Where your baby sleeps best is a hot topic in the wide, judgemental, world of parenting; whether that’s in her own room, beside you in a bassinet, or co-sleeping with you in bed. Between the advice dished out by parenting gurus, the pearls of wisdom passed down by mums before you, not to mention your own mothers’ group’s chats on the subject, it’s hard to know what’s right for your baby.
Regardless of everyone’s opinions, the best sleep arrangement for your baby is ultimately the one that you’re both comfortable with. Here’s the pros and cons of each to help YOU decide what suits you both.
Co-sleeping is where your baby sleeps with you in your bed. In many cultures babies and grown-ups have always slept together and it’s considered the norm. 50 years ago, every parenting book advised against it, but today, many parents in western cultures such as New Zealand are now choosing to bring their babies into their beds to sleep with them.
Why co-sleeping is great
- Mums who love co-sleeping believe it helps their baby to feel safe and secure. They like the close bodily contact and feel it’s incredibly bonding.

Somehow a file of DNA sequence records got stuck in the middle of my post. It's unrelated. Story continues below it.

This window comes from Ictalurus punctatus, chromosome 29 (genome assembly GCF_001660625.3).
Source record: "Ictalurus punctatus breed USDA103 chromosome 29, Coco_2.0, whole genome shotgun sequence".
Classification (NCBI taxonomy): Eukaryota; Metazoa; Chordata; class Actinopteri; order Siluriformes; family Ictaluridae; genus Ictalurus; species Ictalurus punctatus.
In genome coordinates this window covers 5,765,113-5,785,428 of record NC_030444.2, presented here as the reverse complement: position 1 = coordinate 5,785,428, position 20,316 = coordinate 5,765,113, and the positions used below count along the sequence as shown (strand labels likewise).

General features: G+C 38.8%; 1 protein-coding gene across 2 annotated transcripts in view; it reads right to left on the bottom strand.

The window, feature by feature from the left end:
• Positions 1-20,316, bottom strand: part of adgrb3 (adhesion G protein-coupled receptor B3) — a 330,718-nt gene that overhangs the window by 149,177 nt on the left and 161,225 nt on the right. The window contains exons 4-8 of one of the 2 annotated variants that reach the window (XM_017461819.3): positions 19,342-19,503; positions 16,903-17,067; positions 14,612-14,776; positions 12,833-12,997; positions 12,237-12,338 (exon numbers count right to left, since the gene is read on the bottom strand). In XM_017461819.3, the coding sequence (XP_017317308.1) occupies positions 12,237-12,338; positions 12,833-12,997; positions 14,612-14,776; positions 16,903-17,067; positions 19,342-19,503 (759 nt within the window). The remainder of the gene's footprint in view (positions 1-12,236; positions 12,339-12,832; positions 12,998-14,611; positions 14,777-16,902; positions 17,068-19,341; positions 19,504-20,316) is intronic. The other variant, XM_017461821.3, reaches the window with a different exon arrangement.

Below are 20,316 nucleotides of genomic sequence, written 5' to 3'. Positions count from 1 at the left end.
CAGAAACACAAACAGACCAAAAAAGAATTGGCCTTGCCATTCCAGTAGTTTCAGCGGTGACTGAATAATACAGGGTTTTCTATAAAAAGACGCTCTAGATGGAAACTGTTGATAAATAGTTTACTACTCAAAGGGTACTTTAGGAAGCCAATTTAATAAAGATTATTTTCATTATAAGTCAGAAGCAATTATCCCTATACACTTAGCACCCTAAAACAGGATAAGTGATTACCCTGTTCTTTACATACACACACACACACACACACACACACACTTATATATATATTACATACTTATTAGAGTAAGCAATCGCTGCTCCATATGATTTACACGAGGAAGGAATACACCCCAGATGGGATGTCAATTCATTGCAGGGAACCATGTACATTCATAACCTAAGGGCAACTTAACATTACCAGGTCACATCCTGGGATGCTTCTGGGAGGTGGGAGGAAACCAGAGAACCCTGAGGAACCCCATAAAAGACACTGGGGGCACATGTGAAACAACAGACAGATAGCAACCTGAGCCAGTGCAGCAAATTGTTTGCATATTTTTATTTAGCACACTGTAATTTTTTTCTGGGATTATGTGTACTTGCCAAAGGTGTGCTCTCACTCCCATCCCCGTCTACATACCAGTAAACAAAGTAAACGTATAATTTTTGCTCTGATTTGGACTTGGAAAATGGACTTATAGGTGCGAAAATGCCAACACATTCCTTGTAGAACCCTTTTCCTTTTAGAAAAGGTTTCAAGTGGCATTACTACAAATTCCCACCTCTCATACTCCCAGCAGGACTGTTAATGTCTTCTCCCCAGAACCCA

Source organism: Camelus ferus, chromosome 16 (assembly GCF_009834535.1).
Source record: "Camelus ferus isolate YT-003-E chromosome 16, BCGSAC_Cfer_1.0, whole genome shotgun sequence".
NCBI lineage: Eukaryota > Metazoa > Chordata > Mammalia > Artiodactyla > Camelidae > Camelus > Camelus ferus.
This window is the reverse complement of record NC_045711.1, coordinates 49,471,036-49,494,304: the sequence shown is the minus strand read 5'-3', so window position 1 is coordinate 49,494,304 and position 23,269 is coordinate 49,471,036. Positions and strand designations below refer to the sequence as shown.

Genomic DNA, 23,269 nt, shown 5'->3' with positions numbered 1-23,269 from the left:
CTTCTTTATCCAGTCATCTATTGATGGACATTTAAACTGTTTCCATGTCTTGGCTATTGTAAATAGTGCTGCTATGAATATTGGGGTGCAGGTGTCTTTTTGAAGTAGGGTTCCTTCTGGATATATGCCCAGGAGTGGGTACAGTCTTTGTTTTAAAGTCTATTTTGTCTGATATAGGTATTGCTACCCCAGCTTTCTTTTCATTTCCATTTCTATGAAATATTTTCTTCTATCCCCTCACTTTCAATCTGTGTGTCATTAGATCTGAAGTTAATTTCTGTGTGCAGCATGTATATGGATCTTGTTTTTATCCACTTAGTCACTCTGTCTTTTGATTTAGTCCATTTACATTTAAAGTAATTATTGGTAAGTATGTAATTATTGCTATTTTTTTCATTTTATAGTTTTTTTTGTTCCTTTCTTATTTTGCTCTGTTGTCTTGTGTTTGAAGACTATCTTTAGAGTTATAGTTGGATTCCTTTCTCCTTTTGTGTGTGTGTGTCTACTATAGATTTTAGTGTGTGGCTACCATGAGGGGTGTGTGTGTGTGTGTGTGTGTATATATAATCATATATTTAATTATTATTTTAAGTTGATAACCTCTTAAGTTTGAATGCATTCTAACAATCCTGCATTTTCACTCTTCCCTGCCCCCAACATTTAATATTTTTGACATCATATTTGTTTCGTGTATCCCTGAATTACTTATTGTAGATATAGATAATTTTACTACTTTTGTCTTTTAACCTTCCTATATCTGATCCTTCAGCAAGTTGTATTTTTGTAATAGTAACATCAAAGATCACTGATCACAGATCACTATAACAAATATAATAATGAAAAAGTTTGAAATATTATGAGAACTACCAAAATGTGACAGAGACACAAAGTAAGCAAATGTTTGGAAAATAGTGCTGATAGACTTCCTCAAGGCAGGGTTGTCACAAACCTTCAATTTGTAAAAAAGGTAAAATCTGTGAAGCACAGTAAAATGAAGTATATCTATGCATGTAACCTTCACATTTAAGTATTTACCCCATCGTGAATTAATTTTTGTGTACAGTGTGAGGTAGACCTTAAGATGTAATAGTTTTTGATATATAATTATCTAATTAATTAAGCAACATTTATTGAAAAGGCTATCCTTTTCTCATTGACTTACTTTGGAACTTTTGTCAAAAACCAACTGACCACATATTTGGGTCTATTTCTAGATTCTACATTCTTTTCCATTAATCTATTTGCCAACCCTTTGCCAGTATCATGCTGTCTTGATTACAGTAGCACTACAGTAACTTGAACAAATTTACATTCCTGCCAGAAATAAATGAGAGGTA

- Ease! Having your baby next to you when he squawks for a 3.45am feed, is much less easier than having to get up out of bed, walk into the nursery, pick your baby up out of his cot, sit on a chair, breastfeed and then settle him.
- There’s a school of thought that babies who sleep in the same bed as their parents tend to breastfeed more, but disrupt their mother’s sleep less.
- Some studies have claimed that babies who sleep in the same bed are believed to sleep for longer periods of time during the night.
Why co-sleeping is not
- A wriggly, screaming, unsettled baby is like sleeping on the edge of a cliff and while sleep deprivation goes hand in hand with a newborn, some parents find they can’t sleep a single wink with their baby in bed with them.
- Some argue that co sleeping is coddling and doesn’t allow your bub to teach himself to self settle.
- If your baby is used to falling asleep next to you, he may not settle for other caregivers.
- When the time comes, your baby/toddler or even child may have trouble making the transition from your bed to his room.
- Intimacy – you can pretty much wave goodbye to it if you have a snoozing or screaming bub in your bed.